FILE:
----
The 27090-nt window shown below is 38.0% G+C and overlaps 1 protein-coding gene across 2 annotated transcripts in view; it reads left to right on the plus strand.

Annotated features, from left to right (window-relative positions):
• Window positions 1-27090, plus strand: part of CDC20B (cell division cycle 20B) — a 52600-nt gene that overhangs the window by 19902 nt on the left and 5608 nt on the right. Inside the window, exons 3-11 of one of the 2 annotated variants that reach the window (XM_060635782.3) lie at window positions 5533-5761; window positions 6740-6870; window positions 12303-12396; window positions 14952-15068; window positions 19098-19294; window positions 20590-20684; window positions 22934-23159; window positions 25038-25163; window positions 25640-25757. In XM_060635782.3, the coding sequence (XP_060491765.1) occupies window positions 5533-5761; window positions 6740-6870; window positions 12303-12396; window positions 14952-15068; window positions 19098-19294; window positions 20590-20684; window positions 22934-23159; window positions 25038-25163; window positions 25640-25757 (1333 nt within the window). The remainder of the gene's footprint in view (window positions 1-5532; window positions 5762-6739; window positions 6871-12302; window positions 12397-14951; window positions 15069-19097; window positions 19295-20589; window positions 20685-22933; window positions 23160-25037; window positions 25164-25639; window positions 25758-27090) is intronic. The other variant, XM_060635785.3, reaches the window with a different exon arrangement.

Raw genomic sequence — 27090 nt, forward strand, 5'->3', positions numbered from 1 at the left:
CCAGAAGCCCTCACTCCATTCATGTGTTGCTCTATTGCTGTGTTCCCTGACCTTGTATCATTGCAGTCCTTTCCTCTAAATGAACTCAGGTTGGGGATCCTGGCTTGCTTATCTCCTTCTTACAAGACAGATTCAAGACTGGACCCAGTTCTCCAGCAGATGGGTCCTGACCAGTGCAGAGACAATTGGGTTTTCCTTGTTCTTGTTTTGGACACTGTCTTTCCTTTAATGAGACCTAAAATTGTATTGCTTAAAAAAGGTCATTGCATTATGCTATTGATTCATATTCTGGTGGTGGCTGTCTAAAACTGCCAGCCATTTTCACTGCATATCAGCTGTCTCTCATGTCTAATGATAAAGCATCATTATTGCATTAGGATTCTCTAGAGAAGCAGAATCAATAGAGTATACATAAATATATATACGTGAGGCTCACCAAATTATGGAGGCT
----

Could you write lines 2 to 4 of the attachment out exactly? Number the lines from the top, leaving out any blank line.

Annotated features, from left to right (window-relative positions):
• Window positions 1-27090, plus strand: part of CDC20B (cell division cycle 20B) — a 52600-nt gene that overhangs the window by 19902 nt on the left and 5608 nt on the right. Inside the window, exons 3-11 of one of the 2 annotated variants that reach the window (XM_060635782.3) lie at window positions 5533-5761; window positions 6740-6870; window positions 12303-12396; window positions 14952-15068; window positions 19098-19294; window positions 20590-20684; window positions 22934-23159; window positions 25038-25163; window positions 25640-25757. In XM_060635782.3, the coding sequence (XP_060491765.1) occupies window positions 5533-5761; window positions 6740-6870; window positions 12303-12396; window positions 14952-15068; window positions 19098-19294; window positions 20590-20684; window positions 22934-23159; window positions 25038-25163; window positions 25640-25757 (1333 nt within the window). The remainder of the gene's footprint in view (window positions 1-5532; window positions 5762-6739; window positions 6871-12302; window positions 12397-14951; window positions 15069-19097; window positions 19295-20589; window positions 20685-22933; window positions 23160-25037; window positions 25164-25639; window positions 25758-27090) is intronic. The other variant, XM_060635785.3, reaches the window with a different exon arrangement.

Raw genomic sequence — 27090 nt, forward strand, 5'->3', positions numbered from 1 at the left: